- By I-S staff
- | Mar 08, 2013
At 164 meters, you’ll find the most challenging trails in Singapore on the republic’s tallest hill. There are also wonderful views of Upper Peirce Reservoir, and plenty of wildlife to look out for, including long-tailed macaque monkeys (just don’t feed them or get too close).
Comprising both Chinese and Japanese Gardens on two man-made islands in Jurong Lake, Chinese Garden offers some stunning examples of Asian design elements. The former stands out for its Suzhou-style arrangement of 1,000 bonsai trees imported from China, while the latter is outfitted with charming details like wooden bridges, carp ponds, pebble footpaths and stone lanterns.
One of Singapore’s most historic and beautiful landmarks, this is where the British decided to surrender Singapore to the Japanese, with highlights such as the Spice Garden and Gothic-style gates. Today, its lush lawns draw picnic-goers, as well as large-scale events like theater productions and concerts.
A visually-arresting site that features towering steel Supertrees that stretch up to 50 meters into the sky, giving you a panoramic view of the gardens and the city’s bustling urban hub, while two domed conservatories house over 200,000 plants.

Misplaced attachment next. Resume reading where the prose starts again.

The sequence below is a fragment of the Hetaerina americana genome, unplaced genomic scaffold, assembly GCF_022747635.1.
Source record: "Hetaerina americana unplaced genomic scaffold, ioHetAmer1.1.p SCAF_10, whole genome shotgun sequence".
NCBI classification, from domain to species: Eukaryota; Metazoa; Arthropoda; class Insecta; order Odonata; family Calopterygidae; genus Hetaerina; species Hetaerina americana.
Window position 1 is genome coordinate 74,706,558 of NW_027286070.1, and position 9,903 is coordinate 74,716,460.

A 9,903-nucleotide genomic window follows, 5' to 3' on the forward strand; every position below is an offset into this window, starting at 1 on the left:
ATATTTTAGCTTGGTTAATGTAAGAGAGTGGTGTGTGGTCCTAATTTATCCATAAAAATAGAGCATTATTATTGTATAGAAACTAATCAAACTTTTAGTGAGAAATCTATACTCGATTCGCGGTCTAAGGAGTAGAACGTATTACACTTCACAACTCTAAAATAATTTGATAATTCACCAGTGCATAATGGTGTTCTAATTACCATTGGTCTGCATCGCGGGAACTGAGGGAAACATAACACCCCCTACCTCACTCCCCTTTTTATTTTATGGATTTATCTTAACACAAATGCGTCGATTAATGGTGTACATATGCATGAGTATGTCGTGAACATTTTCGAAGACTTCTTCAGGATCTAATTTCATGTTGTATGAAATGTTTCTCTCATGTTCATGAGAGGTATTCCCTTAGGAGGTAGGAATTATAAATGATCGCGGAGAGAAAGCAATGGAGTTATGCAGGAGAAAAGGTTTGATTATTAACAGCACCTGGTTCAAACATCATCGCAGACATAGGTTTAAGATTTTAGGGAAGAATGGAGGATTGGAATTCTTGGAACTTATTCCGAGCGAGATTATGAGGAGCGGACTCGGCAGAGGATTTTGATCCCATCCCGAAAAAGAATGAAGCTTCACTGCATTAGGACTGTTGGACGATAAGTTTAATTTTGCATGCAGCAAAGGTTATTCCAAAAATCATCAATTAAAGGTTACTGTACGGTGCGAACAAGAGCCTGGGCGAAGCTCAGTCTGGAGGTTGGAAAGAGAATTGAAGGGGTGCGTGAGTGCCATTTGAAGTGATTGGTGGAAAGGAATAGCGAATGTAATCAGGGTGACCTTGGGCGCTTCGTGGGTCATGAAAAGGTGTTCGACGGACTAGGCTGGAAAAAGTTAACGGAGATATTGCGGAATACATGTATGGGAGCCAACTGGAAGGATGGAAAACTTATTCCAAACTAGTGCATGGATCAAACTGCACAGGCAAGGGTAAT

The oldest park in Singapore, MacRitchie’s running trails and boardwalks skirting the perimeter of the forested area are scenic, sheltered and span distances from three to 11 kilometers. It’s a popular spot for nature lovers and exercise enthusiasts alike, great for leisurely strolls along the water's edge or a heart-racing run. Try looking for the ruins of a Shinto shrine, which the Japanese built during the Japanese Occupation of Singapore.
Located on Mount Faber, this scenic hilltop park offers some of the best views of Singapore. Take a 20-minute walk towards Henderson Waves (lit up with LED displays), a 274 meter-long pedestrian bridge that’s also Singapore’s highest and connects Mount Faber Park to Telok Blangah Hill Park.
One of the largest parks in Singapore, highlights here include a renowned children’s playground (which features giant “space nets” and slides) and a three-story bird-watching tower. If you’re up for a little adventure, hire a bicycle and explore the six-hectare mangrove forest and its inhabitants like mud crabs and mudskippers.
Founded in 1859, the 74-hectare Singapore Botanic Gardens is a key recreational park and national tourist destination as well as a leading tropical and horticultural institution. The Gardens' extensive collection of over 60,000 plants includes the National Orchid Garden, the most comprehensive collection of tropical orchids in the world. Besides displaying some of the country’s most beautiful flora and fauna, this tropical garden provides a restful respite from the bustling city.
Singapore’s only protected wetland nature park is home to over 500 species of animals and plants. The best time to visit is early morning when the wildlife is at its most active, such as a resident family of otters, crabs and even water snakes, so keep a camera handy.